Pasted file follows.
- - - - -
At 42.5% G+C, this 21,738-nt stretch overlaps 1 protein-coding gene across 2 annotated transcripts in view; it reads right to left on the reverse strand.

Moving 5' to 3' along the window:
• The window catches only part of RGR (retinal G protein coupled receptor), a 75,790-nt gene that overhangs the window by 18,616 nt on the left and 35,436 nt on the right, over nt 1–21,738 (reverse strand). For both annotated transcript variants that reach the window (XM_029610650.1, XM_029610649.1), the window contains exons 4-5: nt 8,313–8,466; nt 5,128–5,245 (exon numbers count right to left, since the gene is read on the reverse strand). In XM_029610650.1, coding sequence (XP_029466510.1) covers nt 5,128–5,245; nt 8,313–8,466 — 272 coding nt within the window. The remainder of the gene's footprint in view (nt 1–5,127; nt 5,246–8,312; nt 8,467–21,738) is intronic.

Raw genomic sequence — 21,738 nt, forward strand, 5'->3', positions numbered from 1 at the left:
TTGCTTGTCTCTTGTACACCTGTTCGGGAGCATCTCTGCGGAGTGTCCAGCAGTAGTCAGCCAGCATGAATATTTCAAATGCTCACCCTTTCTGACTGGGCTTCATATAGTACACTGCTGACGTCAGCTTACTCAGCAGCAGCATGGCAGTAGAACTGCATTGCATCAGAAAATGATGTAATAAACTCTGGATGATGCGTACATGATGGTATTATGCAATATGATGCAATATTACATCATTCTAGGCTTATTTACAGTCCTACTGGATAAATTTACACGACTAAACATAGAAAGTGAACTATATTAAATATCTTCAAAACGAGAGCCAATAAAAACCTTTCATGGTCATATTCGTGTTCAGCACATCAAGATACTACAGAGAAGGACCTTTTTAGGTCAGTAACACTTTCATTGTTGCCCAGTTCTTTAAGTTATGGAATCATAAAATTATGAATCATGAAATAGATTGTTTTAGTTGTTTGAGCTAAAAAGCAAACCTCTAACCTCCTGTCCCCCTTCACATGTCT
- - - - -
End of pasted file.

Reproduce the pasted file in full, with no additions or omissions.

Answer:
At 42.5% G+C, this 21,738-nt stretch overlaps 1 protein-coding gene across 2 annotated transcripts in view; it reads right to left on the reverse strand.

Moving 5' to 3' along the window:
• The window catches only part of RGR (retinal G protein coupled receptor), a 75,790-nt gene that overhangs the window by 18,616 nt on the left and 35,436 nt on the right, over nt 1–21,738 (reverse strand). For both annotated transcript variants that reach the window (XM_029610650.1, XM_029610649.1), the window contains exons 4-5: nt 8,313–8,466; nt 5,128–5,245 (exon numbers count right to left, since the gene is read on the reverse strand). In XM_029610650.1, coding sequence (XP_029466510.1) covers nt 5,128–5,245; nt 8,313–8,466 — 272 coding nt within the window. The remainder of the gene's footprint in view (nt 1–5,127; nt 5,246–8,312; nt 8,467–21,738) is intronic.

Raw genomic sequence — 21,738 nt, forward strand, 5'->3', positions numbered from 1 at the left:
TTGCTTGTCTCTTGTACACCTGTTCGGGAGCATCTCTGCGGAGTGTCCAGCAGTAGTCAGCCAGCATGAATATTTCAAATGCTCACCCTTTCTGACTGGGCTTCATATAGTACACTGCTGACGTCAGCTTACTCAGCAGCAGCATGGCAGTAGAACTGCATTGCATCAGAAAATGATGTAATAAACTCTGGATGATGCGTACATGATGGTATTATGCAATATGATGCAATATTACATCATTCTAGGCTTATTTACAGTCCTACTGGATAAATTTACACGACTAAACATAGAAAGTGAACTATATTAAATATCTTCAAAACGAGAGCCAATAAAAACCTTTCATGGTCATATTCGTGTTCAGCACATCAAGATACTACAGAGAAGGACCTTTTTAGGTCAGTAACACTTTCATTGTTGCCCAGTTCTTTAAGTTATGGAATCATAAAATTATGAATCATGAAATAGATTGTTTTAGTTGTTTGAGCTAAAAAGCAAACCTCTAACCTCCTGTCCCCCTTCACATGTCT